Intensive language training enhances brain plasticity in chronic aphasia
BMC Biology volume 2, Article number: 20 (2004)
Focal clusters of slow wave activity in the delta frequency range (1–4 Hz), as measured by magnetencephalography (MEG), are usually located in the vicinity of structural damage in the brain. Such oscillations are usually considered pathological and indicative of areas incapable of normal functioning owing to deafferentation from relevant input sources. In the present study we investigated the change in Delta Dipole Density in 28 patients with chronic aphasia (>12 months post onset) following cerebrovascular stroke of the left hemisphere before and after intensive speech and language therapy (3 hours/day over 2 weeks).
Neuropsychologically assessed language functions improved significantly after training. Perilesional delta activity decreased after therapy in 16 of the 28 patients, while an increase was evident in 12 patients. The magnitude of change of delta activity in these areas correlated with the amount of change in language functions as measured by standardized language tests.
These results emphasize the significance of perilesional areas in the rehabilitation of aphasia even years after the stroke, and might reflect reorganisation of the language network that provides the basis for improved language functions after intensive training.
Cerebrovascular stroke is a highly prevalent condition and the major cause of language impairment in adults. Immediately following a stroke about 38% of the affected population experience aphasia . Spontaneous recovery is reported within the first six months after the event, while only minimal spontaneous improvements of language functions are expected after more than one year post-stroke . Additional rehabilitation efforts have produced beneficial effects, as reported for speech and language therapy on the basis of different performance indices [3, 4]. In accordance with recent progress in neurorehabilitation, which takes into account evidence of the brain's capacity for reorganization [5–7], intensive language training (several hours per week) seems to be the premise for substantial improvement of language functions in the chronic stage .
To date, the evaluation of impairment and recovery of function, including training-induced improvement in aphasia, has been based mainly on performance in neuropsychological tests. This is now being increasingly complemented by measures of brain function. Different mechanisms and time courses of recovery of language function after brain damage have been discussed. Hemodynamic imaging suggests the involvement of two mechanisms: (1) regression of diaschisis (reduced metabolism and function in areas connected with the damaged brain tissue, which have been cut off from essential input) and (2) functional reorganization of the neuronal networks involved in language processing. Regression of diachisis in perilesional and more distant regions have been shown to contribute to recovery of function particularly in early phases of the recovery process . In contrast, "re"-recruitment (that is, reorganization) of perilesional areas of the left hemisphere  or reactiviation of left hemisphere network components [11, 12] predict long-term recovery of language function. Moreover, recruitment of homotopic right-hemispheric areas may contribute to language recovery when the left-hemisphere language network components are permanently impaired . However, it has been debated whether the recruitment of right hemispheric networks constitutes an additional potential for language processing or whether it is just a by-product of increased general activation. Others suggest this recruitment may even impair the recovery of left hemispheric areas, leading to a persistence of deficits .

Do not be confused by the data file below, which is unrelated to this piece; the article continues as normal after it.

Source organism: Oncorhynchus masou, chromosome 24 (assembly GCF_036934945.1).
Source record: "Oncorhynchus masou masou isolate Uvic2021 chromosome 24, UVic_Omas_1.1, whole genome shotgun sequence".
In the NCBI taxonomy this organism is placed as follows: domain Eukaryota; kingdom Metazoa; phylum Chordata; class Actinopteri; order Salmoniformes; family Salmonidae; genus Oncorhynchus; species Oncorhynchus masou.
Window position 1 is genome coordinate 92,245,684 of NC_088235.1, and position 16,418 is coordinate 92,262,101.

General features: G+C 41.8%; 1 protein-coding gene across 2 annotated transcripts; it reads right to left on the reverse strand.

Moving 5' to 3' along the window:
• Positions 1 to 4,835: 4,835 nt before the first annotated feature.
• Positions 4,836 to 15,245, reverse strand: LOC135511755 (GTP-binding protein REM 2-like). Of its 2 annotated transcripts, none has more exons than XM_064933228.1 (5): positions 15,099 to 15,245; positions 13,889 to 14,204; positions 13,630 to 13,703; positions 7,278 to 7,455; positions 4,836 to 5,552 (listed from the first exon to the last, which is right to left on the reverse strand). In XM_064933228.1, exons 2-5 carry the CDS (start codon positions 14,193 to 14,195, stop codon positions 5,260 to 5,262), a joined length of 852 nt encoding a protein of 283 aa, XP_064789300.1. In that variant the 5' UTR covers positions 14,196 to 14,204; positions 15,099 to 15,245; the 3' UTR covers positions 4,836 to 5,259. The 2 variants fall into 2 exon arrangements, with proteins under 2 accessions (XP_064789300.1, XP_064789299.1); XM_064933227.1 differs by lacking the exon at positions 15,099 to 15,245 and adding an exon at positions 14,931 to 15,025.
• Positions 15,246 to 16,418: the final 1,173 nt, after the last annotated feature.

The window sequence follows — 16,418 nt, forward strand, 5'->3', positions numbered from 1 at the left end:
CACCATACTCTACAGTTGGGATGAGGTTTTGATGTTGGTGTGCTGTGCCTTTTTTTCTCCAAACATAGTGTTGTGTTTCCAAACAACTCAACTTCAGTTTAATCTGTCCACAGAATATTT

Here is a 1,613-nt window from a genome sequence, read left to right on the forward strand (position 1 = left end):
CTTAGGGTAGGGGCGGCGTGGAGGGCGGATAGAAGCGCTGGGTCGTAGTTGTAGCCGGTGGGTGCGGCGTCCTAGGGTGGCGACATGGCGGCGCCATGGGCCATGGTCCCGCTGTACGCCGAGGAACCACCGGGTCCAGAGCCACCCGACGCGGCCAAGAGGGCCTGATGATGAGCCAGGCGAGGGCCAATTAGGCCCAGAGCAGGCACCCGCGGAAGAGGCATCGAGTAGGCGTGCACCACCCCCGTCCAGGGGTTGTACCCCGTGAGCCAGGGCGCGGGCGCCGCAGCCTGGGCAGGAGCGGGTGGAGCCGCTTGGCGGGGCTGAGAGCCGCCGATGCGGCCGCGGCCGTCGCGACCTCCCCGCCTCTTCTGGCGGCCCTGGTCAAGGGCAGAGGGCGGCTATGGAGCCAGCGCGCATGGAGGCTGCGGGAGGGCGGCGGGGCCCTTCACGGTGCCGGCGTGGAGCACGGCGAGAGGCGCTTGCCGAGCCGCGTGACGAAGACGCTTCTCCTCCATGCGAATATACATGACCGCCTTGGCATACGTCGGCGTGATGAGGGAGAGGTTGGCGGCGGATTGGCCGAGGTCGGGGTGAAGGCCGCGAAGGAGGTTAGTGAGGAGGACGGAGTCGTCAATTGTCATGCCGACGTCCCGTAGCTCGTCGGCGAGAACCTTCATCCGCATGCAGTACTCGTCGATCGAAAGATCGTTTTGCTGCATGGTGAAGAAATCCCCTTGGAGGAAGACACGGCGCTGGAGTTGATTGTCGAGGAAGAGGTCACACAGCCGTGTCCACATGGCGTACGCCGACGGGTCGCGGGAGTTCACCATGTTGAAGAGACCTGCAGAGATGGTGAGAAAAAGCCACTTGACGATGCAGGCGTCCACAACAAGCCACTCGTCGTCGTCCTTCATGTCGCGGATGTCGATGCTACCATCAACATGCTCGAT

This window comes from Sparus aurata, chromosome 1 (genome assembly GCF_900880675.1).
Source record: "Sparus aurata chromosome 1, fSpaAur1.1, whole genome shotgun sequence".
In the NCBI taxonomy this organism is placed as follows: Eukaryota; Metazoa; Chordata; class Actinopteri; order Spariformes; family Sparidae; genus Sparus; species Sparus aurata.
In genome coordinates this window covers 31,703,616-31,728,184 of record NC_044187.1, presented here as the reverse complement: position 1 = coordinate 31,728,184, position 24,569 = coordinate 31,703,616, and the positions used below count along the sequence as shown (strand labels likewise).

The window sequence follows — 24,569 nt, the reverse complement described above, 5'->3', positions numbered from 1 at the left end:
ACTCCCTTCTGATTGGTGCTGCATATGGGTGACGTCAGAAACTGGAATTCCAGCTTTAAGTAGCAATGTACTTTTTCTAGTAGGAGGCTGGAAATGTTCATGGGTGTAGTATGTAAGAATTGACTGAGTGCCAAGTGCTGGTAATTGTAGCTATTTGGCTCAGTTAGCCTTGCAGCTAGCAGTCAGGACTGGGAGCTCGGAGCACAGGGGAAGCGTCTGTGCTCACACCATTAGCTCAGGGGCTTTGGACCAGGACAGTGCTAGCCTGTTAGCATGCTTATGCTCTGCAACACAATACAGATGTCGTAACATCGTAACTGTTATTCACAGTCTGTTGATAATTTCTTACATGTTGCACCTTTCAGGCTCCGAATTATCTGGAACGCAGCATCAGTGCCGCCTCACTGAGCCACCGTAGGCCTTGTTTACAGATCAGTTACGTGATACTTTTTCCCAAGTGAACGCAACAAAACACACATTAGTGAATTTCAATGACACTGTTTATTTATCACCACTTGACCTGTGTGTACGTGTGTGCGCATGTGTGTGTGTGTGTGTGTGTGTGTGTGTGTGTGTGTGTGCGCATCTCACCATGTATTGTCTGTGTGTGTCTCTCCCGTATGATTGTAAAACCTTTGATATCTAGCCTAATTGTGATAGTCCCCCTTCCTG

Brain structures in the vicinity of structural lesions produce a larger amount of slow wave activity. This might be due to a loss of afferent input (e.g. from the lesion) or to a primary metabolic change within these perilesional areas .
These abnormal slow waves can be detected in the electroencephalogram (EEG) and, due to their focal generators, they can be localized using magnetic source imaging, a magnetencephalogram (MEG) based technique. In Abnormal Slow Wave Activity Mapping (ASWAM) , generators of abnormal slow waves are localized and mapped on to brain structures in order to identify areas that are active but incapable of normal function. A number of studies have demonstrated that focal slow waves indicate abnormality resulting from neurological damage such as contusions, tumors, or cerebrovascular stroke. In particular, abnormal slow wave activity in the delta-frequency range (1–4 Hz) has been found in areas adjacent to the structural lesion [17–19]. Since focal slow wave activity varies with changes in metabolism and blood flow due to the insult [19, 20], it has been described as characteristic of a 'dysfunctional state'  of the neuronal tissue or a dysfunctional border zone with little ongoing information processing. In patients with brain tumors, this relationship between slow wave activity and metabolic changes was further elucidated by combining MEG and proton MR spectroscopic imaging . A mild reduction of N-acetyl aspartate (NAA) and slight accumulation of lactate (Lac) was found in association with sources of focal slow wave activity in the border zones of the tumors, suggesting a border zone between seriously damaged and normal tissue with potential for re-recruitment in the course of the disease.